Bring your lunch and we will provide coffee and dessert!  

See list of future talks...

ENERGON: Energy transitions and socio-ecosystems reconfigurations

The ENERGON research project, funded by the CNRS and INEE through the Labex DRIIHM, is an interdisciplinary and multi-site project, which relies on the network of Human-Environment Observatory (OHM), in place since 2007. Led by the OHM of the Provence Mining Basin, the project’s objective is to question the conditions of energy transitions in 6 different observatories and locations. Learn more...

iGLOBES brown bag series

Wednesdays from 11am-1pm, April 6 to May 18, 2022

Marshall building room 531

Come join us for this new series, organized by Sebastien Roux, CNRS researcher and Deputy Director of iGLOBES. The March 30 session had to be cancelled because of Covid. The sessions will start on April 6 with a presentation on the Hydeco projet. Bring your lunch and we will provide coffee and dessert! 

See list of presentations and download flyer...

Hunting in the desert: assessing the form and use of kite-like structures in the western Sahara

March 31, 2022

Laetitia Balaresque, a master's student in environmental studies at ENS Lyon and currently doing an internship at iGLOBES, recently published an article:

Barge, O., Balaresque, L., Baudoin, J., Boelke, M., & Derrien, L. (2022). Hunting in the desert: Assessing the form and use of kite-like structures in the western Sahara. Antiquity, 1-8. doi:10.15184/aqy.2022.35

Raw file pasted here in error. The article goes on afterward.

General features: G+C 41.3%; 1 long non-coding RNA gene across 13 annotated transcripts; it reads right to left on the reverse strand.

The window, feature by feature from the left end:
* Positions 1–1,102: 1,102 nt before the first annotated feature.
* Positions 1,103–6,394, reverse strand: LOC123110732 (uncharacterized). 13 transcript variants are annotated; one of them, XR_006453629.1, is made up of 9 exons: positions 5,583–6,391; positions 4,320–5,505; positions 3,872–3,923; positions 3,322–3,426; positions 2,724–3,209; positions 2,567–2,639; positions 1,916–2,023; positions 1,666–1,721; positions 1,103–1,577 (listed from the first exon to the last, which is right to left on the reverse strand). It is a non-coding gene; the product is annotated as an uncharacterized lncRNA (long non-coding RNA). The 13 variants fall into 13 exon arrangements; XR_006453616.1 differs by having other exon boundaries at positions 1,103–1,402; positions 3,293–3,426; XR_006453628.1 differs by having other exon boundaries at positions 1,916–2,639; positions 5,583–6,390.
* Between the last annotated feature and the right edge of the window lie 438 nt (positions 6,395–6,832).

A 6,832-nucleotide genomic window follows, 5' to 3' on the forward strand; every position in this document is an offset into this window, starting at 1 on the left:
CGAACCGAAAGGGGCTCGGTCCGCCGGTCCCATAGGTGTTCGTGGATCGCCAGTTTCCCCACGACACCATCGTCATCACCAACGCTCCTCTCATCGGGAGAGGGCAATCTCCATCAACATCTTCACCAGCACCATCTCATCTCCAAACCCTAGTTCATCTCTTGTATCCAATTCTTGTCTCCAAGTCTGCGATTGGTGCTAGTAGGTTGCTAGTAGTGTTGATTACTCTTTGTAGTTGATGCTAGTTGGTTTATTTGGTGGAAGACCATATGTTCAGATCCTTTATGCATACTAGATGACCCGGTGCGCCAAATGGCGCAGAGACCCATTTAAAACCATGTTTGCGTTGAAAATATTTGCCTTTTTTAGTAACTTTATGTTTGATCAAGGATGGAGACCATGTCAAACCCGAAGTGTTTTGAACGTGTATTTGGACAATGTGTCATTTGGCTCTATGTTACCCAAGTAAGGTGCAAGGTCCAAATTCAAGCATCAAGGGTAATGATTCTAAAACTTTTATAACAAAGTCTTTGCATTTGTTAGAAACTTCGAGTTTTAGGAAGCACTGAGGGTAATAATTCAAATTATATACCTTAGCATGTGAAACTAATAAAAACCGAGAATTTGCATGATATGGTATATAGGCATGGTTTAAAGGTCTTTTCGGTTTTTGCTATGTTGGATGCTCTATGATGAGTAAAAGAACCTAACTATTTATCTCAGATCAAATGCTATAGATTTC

Nearly 500 kite-like structures have recently been discovered in the western Sahara using high resolution satellite images. Although four distinct types with different morphologies have been distinguished, their characteristics, topographical location and orientation in the landscape indicate that they are all most likely hunting traps.

sustainable landscapes expo

March 19, 2022


iGLOBES interns, Laetitia Balaresque, Louise Biville, Manon Delegue and Coline Clergeau Laurans, learn more about land & resource management at the Sustainable Landscapes expo.

the "french in the desert" participate in the 100k strong project

March 15-16, 2022


For two days, the Hydeco project interns, Coline Clergeau Laurans, Manon Delegue and Gregoire Rame, were able to join the Mexican delegation from the University of Sonora, hosted by the University of Arizona as part of the "100K Strong Project" exchange program. Coordinated by Adriana Zuniga, the various speakers addressed the theme of green infrastructure and the solutions it offers in urban environments located in arid areas.  Nicknamed "The French in the desert", the interns had the opportunity to follow the delegation to the Heritage and Sweetwater projects, led by Tucson Water, which were studied as part of their research.  


Title : Losing Worlds. On Affectivity in the Time of Environmental Damage and Ecopolitical Resistance

Deadline:  March 21, 2022 (6pm EST)